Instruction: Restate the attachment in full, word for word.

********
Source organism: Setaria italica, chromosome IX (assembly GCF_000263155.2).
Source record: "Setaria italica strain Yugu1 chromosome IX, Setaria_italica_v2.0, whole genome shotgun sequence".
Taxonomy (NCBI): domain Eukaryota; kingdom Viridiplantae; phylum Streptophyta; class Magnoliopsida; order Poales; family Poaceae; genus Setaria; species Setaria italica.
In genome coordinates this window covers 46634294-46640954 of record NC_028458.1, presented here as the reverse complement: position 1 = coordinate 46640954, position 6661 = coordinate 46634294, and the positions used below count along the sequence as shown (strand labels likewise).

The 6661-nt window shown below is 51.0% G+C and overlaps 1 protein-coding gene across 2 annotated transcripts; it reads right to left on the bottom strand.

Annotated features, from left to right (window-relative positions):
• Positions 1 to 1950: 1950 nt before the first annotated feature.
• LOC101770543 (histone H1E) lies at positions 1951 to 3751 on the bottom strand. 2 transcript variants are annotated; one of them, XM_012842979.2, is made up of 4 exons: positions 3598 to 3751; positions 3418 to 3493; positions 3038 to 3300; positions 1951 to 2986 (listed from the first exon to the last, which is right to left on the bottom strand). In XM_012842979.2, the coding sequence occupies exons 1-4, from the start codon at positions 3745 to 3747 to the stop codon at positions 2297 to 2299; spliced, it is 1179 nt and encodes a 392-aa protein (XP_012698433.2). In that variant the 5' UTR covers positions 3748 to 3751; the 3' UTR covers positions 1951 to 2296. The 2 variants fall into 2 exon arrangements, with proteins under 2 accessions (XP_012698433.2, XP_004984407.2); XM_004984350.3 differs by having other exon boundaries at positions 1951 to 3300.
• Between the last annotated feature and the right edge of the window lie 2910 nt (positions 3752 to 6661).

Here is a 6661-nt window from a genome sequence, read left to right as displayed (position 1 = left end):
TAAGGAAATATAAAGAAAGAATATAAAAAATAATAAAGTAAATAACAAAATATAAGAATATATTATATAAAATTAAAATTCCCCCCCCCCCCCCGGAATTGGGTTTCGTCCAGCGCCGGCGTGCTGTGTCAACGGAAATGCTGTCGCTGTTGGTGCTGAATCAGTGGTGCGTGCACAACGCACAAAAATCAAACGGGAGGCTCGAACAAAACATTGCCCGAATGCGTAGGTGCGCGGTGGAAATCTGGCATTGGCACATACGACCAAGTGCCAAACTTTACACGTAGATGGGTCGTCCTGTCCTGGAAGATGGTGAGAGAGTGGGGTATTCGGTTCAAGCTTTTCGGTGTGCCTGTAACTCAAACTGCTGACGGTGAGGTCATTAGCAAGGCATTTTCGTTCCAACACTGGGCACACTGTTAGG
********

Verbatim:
Source organism: Setaria italica, chromosome IX (assembly GCF_000263155.2).
Source record: "Setaria italica strain Yugu1 chromosome IX, Setaria_italica_v2.0, whole genome shotgun sequence".
Taxonomy (NCBI): domain Eukaryota; kingdom Viridiplantae; phylum Streptophyta; class Magnoliopsida; order Poales; family Poaceae; genus Setaria; species Setaria italica.
In genome coordinates this window covers 46634294-46640954 of record NC_028458.1, presented here as the reverse complement: position 1 = coordinate 46640954, position 6661 = coordinate 46634294, and the positions used below count along the sequence as shown (strand labels likewise).

The 6661-nt window shown below is 51.0% G+C and overlaps 1 protein-coding gene across 2 annotated transcripts; it reads right to left on the bottom strand.

Annotated features, from left to right (window-relative positions):
• Positions 1 to 1950: 1950 nt before the first annotated feature.
• LOC101770543 (histone H1E) lies at positions 1951 to 3751 on the bottom strand. 2 transcript variants are annotated; one of them, XM_012842979.2, is made up of 4 exons: positions 3598 to 3751; positions 3418 to 3493; positions 3038 to 3300; positions 1951 to 2986 (listed from the first exon to the last, which is right to left on the bottom strand). In XM_012842979.2, the coding sequence occupies exons 1-4, from the start codon at positions 3745 to 3747 to the stop codon at positions 2297 to 2299; spliced, it is 1179 nt and encodes a 392-aa protein (XP_012698433.2). In that variant the 5' UTR covers positions 3748 to 3751; the 3' UTR covers positions 1951 to 2296. The 2 variants fall into 2 exon arrangements, with proteins under 2 accessions (XP_012698433.2, XP_004984407.2); XM_004984350.3 differs by having other exon boundaries at positions 1951 to 3300.
• Between the last annotated feature and the right edge of the window lie 2910 nt (positions 3752 to 6661).

Here is a 6661-nt window from a genome sequence, read left to right as displayed (position 1 = left end):
TAAGGAAATATAAAGAAAGAATATAAAAAATAATAAAGTAAATAACAAAATATAAGAATATATTATATAAAATTAAAATTCCCCCCCCCCCCCCGGAATTGGGTTTCGTCCAGCGCCGGCGTGCTGTGTCAACGGAAATGCTGTCGCTGTTGGTGCTGAATCAGTGGTGCGTGCACAACGCACAAAAATCAAACGGGAGGCTCGAACAAAACATTGCCCGAATGCGTAGGTGCGCGGTGGAAATCTGGCATTGGCACATACGACCAAGTGCCAAACTTTACACGTAGATGGGTCGTCCTGTCCTGGAAGATGGTGAGAGAGTGGGGTATTCGGTTCAAGCTTTTCGGTGTGCCTGTAACTCAAACTGCTGACGGTGAGGTCATTAGCAAGGCATTTTCGTTCCAACACTGGGCACACTGTTAGG